For a pitcher who already throws a fastball that can touch 100 mph when it's not breaking bats thanks to heavy sink, a curveball with such hard snap that it can break legs and a changeup that makes angels cry, adding another pitch to the arsenal might seem like overkill.
Adam Kilgore of The Washington Post reported that a point of emphasis for Strasburg during spring training is the addition of a slider that he apparently started toying with during the offseason.
In his fifth professional season and more than three years removed from Tommy John surgery, Strasburg has a reached a point at which he feels comfortable building off his current, considerable arsenal. Along with his fastball, curve and changeup, Strasburg is working to add a slider.
Even though he may not have been as dominant as people would have liked in 2013, Strasburg was still one of the best starters in baseball. He ranked in the top 10 in strikeouts per nine innings (9.39), strikeout percentage (26.1), batting average against (.205), WHIP (1.05), ground-ball percentage (51.5) and expected fielding independent ERA (3.15) among starters with at least 180 innings pitched.
Despite that dominance, Strasburg left fans and analysts wanting more. He was hyped as the greatest pitching prospect in history when the Nationals made him the No. 1 pick in 2009 and dazzled as a rookie in 2010 before needing Tommy John surgery.
Upon returning at full strength in 2012, Strasburg looked like he was going to be in the spot where Clayton Kershaw is now. Strasburg posted 4.1 FanGraphs' Wins Above Replacement, 197 strikeouts and a 3.16 ERA in 159.1 innings before the Nationals shut him down.
David Schoenfield of ESPN.com declared last August that Strasburg hadn't yet reached "ace" status.
Despite all those positives, I can't classify Strasburg as an ace just yet, although we all have various definitions of what that means. The goal for starters is to prevent runs and pitch deep into games. He ranks 22nd among MLB starters in ERA and lower if you look at runs per nine innings since he's allowed nine unearned runs. He's also just 41st in innings pitched -- 42 innings fewer than Kershaw, not that any pitcher compares favorably to Kershaw these days.
This brings us to the one major flaw in Strasburg's game and back to the slider's importance for him to take that necessary final step toward greatness.
Just looking at Strasburg's career numbers, it can be hard to find anything wrong. He's allowed 466 baserunners (343 hits, 123 walks) with 504 strikeouts in 434.1 innings. But he's not perfect.
Strasburg had problems getting lefties out with his fastball. Take a look at some of these numbers from last season.
As you can see, Strasburg's changeup and curveball are murder on left-handed hitting. But the results against his four-seamer and especially the sinker are a cause for concern.
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Since his sinker is thrown at a slightly lower velocity than the fastball and moves away from lefties (into the barrel of their bat), it's easier for them to drive the pitch. The numbers back that up, clearly.
The addition of a slider serves two purposes for Strasburg. First, it just makes his arsenal deeper and creates more problems for opponents, who now have to plan for a pitch they've never seen him throw.
Second, and more importantly, it gives Strasburg a true weapon against left-handed pitching to complement his changeup. His curveball has also been effective against them, but the slider can be thrown with more velocity and at their back foot.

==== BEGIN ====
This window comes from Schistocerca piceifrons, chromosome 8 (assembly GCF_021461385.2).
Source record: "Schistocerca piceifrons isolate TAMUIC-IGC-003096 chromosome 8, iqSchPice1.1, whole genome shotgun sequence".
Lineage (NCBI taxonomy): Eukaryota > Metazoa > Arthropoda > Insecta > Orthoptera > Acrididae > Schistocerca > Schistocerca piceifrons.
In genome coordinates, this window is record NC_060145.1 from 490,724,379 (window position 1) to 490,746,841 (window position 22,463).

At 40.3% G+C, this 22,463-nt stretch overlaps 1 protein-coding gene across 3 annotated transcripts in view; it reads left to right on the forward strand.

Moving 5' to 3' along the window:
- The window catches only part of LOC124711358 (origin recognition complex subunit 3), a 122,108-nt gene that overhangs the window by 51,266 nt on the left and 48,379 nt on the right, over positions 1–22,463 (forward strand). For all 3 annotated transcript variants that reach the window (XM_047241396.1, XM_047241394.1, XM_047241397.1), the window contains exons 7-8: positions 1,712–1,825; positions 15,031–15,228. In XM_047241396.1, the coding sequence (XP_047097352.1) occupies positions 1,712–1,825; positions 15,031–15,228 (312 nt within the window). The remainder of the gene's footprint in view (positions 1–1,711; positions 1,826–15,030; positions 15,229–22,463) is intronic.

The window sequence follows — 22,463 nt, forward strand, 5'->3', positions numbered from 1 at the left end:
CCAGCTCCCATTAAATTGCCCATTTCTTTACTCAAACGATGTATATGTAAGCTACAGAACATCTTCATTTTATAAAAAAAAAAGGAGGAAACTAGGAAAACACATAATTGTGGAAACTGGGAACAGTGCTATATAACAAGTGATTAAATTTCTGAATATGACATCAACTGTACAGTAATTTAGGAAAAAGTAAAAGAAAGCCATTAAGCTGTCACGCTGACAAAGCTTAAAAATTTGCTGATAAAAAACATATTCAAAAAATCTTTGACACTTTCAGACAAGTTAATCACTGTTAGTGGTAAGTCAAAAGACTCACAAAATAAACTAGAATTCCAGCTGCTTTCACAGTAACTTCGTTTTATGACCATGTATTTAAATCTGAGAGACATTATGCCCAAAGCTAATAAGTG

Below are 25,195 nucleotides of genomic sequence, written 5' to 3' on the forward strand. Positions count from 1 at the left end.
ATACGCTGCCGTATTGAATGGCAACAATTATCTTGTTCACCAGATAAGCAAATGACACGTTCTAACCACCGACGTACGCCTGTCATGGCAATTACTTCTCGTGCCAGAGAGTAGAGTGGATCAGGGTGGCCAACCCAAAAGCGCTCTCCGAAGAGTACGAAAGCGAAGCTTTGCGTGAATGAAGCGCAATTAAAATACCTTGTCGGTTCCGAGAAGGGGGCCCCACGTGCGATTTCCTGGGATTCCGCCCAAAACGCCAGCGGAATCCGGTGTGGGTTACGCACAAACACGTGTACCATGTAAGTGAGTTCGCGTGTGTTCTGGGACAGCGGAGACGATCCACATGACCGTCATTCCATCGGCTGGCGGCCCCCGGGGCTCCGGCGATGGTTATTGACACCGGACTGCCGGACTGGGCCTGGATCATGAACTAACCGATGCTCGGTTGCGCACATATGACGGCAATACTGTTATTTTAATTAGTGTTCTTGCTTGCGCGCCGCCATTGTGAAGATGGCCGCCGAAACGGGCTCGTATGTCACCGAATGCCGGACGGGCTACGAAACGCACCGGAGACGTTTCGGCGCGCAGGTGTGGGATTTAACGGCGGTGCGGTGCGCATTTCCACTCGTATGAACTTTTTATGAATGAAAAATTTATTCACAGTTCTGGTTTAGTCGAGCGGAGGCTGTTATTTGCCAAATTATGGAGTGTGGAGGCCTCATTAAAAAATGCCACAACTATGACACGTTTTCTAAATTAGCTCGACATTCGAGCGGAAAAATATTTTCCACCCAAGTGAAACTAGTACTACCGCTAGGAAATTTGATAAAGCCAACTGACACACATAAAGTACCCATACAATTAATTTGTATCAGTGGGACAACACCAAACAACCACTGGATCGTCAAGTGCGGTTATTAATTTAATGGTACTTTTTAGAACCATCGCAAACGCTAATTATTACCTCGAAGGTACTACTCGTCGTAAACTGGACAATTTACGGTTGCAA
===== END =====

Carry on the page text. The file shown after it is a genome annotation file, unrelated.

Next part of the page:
Implementing the slider will allow Strasburg to use it and the four-seamer as his primary weapons against left-handed hitting. He can then focus on being more fastball-changeup heavy to right-handed hitters, with the curveball and sinker sprinkled in.
Honestly, Strasburg's fastball gets such good natural movement that he could probably ditch the sinker altogether without any real consequences.
|Pitch||Avg. Velocity (MPH)||Movement (Inches)|
Randy Johnson's career took off after he learned to throw a slider, because it gave him a true weapon to neutralize right-handed hitters.
Another factor of Strasburg using the slider, which The New York Times' Tyler Kepner pointed out in a piece about Johnson nine years ago, is the way it can help clean up a pitcher's mechanics.
Johnson's slider also makes his fastball better. In his early years, when the fastball sailed too high, (former Seattle catcher Scott) Bradley would call for more sliders. Johnson might have fallen into a pattern of overthrowing the fastball and speeding up his delivery. A few sliders would smooth his mechanics, and the next fastball would thump the strike zone.
There wasn't anything noticeably different about Strasburg's mechanics last season. He just appeared to be tinkering with a new strategy, trying to get quick outs with ground balls by taking a few miles off the fastball, instead of striking out 11 hitters per nine innings like he did two years ago and racking up a lot of pitches early in games.
Like adopting the slider, that strategy was just one of the ways pitchers try to evolve. Justin Verlander used to throw every pitch as hard as he could as soon as the game started, but he didn't become the guy we know until he learned to pace himself early in games so that his 99-100 mph fastball was still there in the eighth inning.
Strasburg's arsenal already includes three elite-level pitches, so if the slider just plays average or slightly better, that will be enough to take him from very good to one of the best in baseball.
Strasburg is just 25 years old and very much in the prime of his career. Now with no restrictions on his arm, he's free to experiment with some things to let him reach the potential everyone saw on draft day five years ago.
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